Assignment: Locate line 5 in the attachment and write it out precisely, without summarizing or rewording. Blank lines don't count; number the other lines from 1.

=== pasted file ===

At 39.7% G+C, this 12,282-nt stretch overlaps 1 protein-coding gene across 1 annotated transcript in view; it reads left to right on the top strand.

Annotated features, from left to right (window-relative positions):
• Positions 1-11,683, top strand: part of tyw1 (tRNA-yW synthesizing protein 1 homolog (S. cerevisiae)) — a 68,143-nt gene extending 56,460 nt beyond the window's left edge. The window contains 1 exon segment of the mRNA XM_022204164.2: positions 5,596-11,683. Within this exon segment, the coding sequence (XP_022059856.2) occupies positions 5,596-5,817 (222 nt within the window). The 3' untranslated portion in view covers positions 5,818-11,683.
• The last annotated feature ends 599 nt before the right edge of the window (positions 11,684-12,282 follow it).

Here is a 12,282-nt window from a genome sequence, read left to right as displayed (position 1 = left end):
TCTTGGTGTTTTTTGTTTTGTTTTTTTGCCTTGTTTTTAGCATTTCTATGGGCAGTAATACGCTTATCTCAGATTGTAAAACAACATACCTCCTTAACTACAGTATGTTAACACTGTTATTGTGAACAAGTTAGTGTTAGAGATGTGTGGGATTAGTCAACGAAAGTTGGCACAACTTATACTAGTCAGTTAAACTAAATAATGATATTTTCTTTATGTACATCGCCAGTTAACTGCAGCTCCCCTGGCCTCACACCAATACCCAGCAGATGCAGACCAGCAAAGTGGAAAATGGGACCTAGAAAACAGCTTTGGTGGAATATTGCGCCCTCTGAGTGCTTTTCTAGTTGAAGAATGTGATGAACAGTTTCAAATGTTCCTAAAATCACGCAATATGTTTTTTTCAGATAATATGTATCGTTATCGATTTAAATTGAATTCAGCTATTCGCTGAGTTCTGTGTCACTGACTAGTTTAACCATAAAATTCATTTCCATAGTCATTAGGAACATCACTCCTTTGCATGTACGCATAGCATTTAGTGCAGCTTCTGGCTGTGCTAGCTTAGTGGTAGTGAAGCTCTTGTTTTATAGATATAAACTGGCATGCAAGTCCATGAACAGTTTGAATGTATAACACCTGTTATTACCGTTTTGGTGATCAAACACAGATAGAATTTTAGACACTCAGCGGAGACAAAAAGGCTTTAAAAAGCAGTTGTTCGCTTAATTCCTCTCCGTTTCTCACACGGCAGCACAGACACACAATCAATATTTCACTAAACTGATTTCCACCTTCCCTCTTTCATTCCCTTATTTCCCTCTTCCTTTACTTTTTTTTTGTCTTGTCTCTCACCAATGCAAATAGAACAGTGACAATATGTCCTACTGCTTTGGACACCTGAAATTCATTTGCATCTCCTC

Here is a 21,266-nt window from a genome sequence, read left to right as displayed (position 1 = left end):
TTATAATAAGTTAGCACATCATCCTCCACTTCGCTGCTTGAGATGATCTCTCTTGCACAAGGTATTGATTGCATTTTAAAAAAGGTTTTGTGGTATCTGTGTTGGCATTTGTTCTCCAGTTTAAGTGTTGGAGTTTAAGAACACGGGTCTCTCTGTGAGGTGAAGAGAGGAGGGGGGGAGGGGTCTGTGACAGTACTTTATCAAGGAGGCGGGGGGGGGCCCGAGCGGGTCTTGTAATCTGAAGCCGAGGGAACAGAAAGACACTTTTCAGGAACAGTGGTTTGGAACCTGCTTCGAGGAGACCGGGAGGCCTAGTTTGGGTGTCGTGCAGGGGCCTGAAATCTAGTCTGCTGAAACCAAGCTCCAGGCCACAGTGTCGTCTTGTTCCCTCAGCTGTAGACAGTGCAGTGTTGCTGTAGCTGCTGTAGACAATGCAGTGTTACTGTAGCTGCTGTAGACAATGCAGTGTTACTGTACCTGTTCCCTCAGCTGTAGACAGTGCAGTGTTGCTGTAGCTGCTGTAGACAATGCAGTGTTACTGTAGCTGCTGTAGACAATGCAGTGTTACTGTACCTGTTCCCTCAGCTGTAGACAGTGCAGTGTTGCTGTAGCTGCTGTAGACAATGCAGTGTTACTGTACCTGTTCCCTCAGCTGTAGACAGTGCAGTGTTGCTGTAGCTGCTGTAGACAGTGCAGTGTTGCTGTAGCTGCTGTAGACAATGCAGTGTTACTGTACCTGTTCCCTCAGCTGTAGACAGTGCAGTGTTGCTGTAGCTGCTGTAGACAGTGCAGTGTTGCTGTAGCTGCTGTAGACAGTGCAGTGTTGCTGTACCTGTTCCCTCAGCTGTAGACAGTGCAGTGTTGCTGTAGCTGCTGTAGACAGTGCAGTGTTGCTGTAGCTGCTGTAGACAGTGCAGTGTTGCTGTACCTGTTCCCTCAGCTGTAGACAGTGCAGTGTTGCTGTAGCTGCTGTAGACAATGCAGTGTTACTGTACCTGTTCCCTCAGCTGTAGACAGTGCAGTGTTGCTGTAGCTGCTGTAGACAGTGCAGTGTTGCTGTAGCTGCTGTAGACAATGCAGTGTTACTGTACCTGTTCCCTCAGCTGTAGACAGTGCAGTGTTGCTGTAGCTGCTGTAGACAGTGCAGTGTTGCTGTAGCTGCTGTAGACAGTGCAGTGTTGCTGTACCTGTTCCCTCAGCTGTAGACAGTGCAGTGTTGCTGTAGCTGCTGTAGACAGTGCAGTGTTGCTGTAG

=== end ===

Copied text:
Here is a 12,282-nt window from a genome sequence, read left to right as displayed (position 1 = left end):